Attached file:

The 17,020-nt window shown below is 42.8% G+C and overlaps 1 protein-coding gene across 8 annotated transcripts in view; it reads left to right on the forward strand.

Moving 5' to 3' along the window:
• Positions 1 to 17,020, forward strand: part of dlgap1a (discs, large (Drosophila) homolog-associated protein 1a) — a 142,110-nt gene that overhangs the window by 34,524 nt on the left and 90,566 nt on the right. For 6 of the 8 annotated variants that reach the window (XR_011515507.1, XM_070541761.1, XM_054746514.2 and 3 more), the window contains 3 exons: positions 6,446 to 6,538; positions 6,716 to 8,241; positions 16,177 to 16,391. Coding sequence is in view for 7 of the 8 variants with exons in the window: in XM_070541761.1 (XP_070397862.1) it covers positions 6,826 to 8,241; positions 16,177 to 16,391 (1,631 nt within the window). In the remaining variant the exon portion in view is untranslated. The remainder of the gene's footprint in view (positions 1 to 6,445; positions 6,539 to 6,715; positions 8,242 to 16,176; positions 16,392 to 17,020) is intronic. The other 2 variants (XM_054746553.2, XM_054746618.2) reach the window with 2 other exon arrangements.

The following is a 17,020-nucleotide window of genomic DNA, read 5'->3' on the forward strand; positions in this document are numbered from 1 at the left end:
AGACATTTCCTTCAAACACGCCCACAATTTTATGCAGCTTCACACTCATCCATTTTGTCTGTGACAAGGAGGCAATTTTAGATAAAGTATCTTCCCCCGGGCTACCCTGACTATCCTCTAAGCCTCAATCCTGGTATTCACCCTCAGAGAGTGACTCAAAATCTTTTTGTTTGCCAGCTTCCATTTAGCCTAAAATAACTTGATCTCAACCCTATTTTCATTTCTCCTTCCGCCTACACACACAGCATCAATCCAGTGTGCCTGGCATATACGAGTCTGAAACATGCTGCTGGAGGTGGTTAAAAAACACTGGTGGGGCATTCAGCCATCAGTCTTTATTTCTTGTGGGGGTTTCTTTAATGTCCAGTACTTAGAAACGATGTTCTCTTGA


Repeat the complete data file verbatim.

The 17,020-nt window shown below is 42.8% G+C and overlaps 1 protein-coding gene across 8 annotated transcripts in view; it reads left to right on the forward strand.

Moving 5' to 3' along the window:
• Positions 1 to 17,020, forward strand: part of dlgap1a (discs, large (Drosophila) homolog-associated protein 1a) — a 142,110-nt gene that overhangs the window by 34,524 nt on the left and 90,566 nt on the right. For 6 of the 8 annotated variants that reach the window (XR_011515507.1, XM_070541761.1, XM_054746514.2 and 3 more), the window contains 3 exons: positions 6,446 to 6,538; positions 6,716 to 8,241; positions 16,177 to 16,391. Coding sequence is in view for 7 of the 8 variants with exons in the window: in XM_070541761.1 (XP_070397862.1) it covers positions 6,826 to 8,241; positions 16,177 to 16,391 (1,631 nt within the window). In the remaining variant the exon portion in view is untranslated. The remainder of the gene's footprint in view (positions 1 to 6,445; positions 6,539 to 6,715; positions 8,242 to 16,176; positions 16,392 to 17,020) is intronic. The other 2 variants (XM_054746553.2, XM_054746618.2) reach the window with 2 other exon arrangements.

The following is a 17,020-nucleotide window of genomic DNA, read 5'->3' on the forward strand; positions in this document are numbered from 1 at the left end:
AGACATTTCCTTCAAACACGCCCACAATTTTATGCAGCTTCACACTCATCCATTTTGTCTGTGACAAGGAGGCAATTTTAGATAAAGTATCTTCCCCCGGGCTACCCTGACTATCCTCTAAGCCTCAATCCTGGTATTCACCCTCAGAGAGTGACTCAAAATCTTTTTGTTTGCCAGCTTCCATTTAGCCTAAAATAACTTGATCTCAACCCTATTTTCATTTCTCCTTCCGCCTACACACACAGCATCAATCCAGTGTGCCTGGCATATACGAGTCTGAAACATGCTGCTGGAGGTGGTTAAAAAACACTGGTGGGGCATTCAGCCATCAGTCTTTATTTCTTGTGGGGGTTTCTTTAATGTCCAGTACTTAGAAACGATGTTCTCTTGA